Polish Boy Released from Hospital After Heart Surgery
Feb. 10, 1985
STANFORD, Calif. (AP) _ A Polish boy whose live-saving heart surgery was made possible by $25,000 in donations from about 1,000 people across the country was released Sunday from Stanford University Medical Center.
Piotr Sternik, in critical condition and breathing with the aid of a respirator before surgery to repair a defective heart valve Jan. 25, was in good condition when he left, said Laura Hofstadter, a hospital spokeswoman.
The 6-year-old boy walked out of the hospital on his own and got into a car for the trip to Carmel, 70 miles to the south, where he and his mother, Halina Sternik will stay while the boy is recuperating, according to Peter Wasowski, their host.
The boy, from Gdansk, Poland, had a congenital heart defect that caused much of his blood to bypass his lungs, where blood is reoxygenated.
One of every 4,000 infants worldwide is born with problem, the hospital said in a statement. It said 90 percent who do not get the treatment Piotr received die within a year of birth.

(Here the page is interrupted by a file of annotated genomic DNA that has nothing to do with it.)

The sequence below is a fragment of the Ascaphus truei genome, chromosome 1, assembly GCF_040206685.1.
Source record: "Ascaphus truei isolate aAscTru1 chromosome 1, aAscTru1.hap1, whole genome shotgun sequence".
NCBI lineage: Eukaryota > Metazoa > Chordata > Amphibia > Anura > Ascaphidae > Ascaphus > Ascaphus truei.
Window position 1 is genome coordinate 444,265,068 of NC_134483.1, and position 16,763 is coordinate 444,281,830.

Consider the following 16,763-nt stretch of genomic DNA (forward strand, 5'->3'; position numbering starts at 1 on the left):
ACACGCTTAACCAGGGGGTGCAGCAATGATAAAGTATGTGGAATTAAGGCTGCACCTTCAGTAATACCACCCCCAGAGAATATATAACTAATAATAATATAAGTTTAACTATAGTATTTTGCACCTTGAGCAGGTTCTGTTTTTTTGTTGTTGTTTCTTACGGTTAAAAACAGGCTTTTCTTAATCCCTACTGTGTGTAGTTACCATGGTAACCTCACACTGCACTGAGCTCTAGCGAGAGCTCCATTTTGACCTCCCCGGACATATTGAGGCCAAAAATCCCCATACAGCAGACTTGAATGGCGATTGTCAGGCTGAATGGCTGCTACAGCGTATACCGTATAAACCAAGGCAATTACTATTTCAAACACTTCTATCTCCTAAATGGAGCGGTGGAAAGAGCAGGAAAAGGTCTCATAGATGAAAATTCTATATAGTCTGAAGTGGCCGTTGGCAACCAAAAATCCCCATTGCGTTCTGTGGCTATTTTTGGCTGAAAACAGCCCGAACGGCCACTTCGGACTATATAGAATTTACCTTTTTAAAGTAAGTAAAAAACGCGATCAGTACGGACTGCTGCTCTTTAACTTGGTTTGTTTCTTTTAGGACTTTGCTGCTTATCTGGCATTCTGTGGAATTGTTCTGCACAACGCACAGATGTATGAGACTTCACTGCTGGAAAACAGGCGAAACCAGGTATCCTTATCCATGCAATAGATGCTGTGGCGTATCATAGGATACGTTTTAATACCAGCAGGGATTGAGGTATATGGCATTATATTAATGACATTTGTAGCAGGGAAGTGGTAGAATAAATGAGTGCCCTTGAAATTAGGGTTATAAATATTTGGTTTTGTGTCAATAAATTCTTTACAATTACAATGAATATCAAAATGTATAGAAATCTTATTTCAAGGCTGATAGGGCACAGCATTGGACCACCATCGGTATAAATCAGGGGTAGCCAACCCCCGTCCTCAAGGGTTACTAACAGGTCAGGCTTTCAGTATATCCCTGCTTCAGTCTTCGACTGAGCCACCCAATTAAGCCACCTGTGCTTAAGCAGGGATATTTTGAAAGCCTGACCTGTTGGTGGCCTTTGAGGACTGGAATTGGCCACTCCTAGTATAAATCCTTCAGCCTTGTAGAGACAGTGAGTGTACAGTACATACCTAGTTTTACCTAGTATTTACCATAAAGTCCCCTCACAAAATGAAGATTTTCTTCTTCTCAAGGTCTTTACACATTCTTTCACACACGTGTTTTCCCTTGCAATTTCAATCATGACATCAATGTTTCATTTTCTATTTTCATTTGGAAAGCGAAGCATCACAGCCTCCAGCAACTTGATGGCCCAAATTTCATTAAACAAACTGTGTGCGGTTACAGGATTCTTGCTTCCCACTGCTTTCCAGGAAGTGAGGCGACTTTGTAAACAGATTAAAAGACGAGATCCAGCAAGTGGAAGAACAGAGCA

Piotr's father, Michal Sternik, a former activist with the Solidarity trade union, stayed home during the mission to save the boy's life.
The boy's admission to Stanford was delayed briefly when the hospital requested payment of $25,000 in advance. Some 1,000 people around the country chipped in to provide Piotr with the money.
Surgeons grafted a new valve from a donor heart onto Piotr's heart, and patched a hole between the chambers.
Because the Sterniks planned to return to Poland, surgeons used human rather than animal tissue to reduce the danger of rejection, center spokesman Mike Goodkind said.
It may be the end of March before the boy is allowed to return home, Wasowski said.
Before Piotr leaves, Wasowski said, a news conference will be held to let the many people who donated money to save the boy's life know the happy result of their gifts.
''We owe it to those people to let them know how this came out,'' he said.